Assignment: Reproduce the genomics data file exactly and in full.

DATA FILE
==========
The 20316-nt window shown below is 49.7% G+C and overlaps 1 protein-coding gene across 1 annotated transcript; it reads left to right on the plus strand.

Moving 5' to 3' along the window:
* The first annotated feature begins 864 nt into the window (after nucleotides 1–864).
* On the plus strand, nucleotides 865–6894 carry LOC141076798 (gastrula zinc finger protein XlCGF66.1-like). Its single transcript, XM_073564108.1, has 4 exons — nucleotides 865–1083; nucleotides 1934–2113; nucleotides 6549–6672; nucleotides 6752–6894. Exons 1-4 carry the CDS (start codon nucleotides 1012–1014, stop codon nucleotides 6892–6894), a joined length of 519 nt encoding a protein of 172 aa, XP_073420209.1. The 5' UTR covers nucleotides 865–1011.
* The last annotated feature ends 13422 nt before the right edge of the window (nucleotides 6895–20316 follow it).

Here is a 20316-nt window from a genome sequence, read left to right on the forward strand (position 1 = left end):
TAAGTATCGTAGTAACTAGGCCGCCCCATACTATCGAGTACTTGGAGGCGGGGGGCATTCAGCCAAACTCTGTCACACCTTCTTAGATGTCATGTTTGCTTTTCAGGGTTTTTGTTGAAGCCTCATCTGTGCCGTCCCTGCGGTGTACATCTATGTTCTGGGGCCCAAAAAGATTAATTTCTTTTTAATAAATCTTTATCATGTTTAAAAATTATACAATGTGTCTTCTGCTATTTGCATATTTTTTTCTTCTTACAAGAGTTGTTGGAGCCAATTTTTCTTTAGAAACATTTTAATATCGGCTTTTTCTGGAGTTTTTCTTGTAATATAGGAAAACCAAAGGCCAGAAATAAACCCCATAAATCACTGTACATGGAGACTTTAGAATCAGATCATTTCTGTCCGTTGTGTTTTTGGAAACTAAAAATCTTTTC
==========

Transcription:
The 20316-nt window shown below is 49.7% G+C and overlaps 1 protein-coding gene across 1 annotated transcript; it reads left to right on the plus strand.

Moving 5' to 3' along the window:
* The first annotated feature begins 864 nt into the window (after nucleotides 1–864).
* On the plus strand, nucleotides 865–6894 carry LOC141076798 (gastrula zinc finger protein XlCGF66.1-like). Its single transcript, XM_073564108.1, has 4 exons — nucleotides 865–1083; nucleotides 1934–2113; nucleotides 6549–6672; nucleotides 6752–6894. Exons 1-4 carry the CDS (start codon nucleotides 1012–1014, stop codon nucleotides 6892–6894), a joined length of 519 nt encoding a protein of 172 aa, XP_073420209.1. The 5' UTR covers nucleotides 865–1011.
* The last annotated feature ends 13422 nt before the right edge of the window (nucleotides 6895–20316 follow it).

Here is a 20316-nt window from a genome sequence, read left to right on the forward strand (position 1 = left end):
TAAGTATCGTAGTAACTAGGCCGCCCCATACTATCGAGTACTTGGAGGCGGGGGGCATTCAGCCAAACTCTGTCACACCTTCTTAGATGTCATGTTTGCTTTTCAGGGTTTTTGTTGAAGCCTCATCTGTGCCGTCCCTGCGGTGTACATCTATGTTCTGGGGCCCAAAAAGATTAATTTCTTTTTAATAAATCTTTATCATGTTTAAAAATTATACAATGTGTCTTCTGCTATTTGCATATTTTTTTCTTCTTACAAGAGTTGTTGGAGCCAATTTTTCTTTAGAAACATTTTAATATCGGCTTTTTCTGGAGTTTTTCTTGTAATATAGGAAAACCAAAGGCCAGAAATAAACCCCATAAATCACTGTACATGGAGACTTTAGAATCAGATCATTTCTGTCCGTTGTGTTTTTGGAAACTAAAAATCTTTTC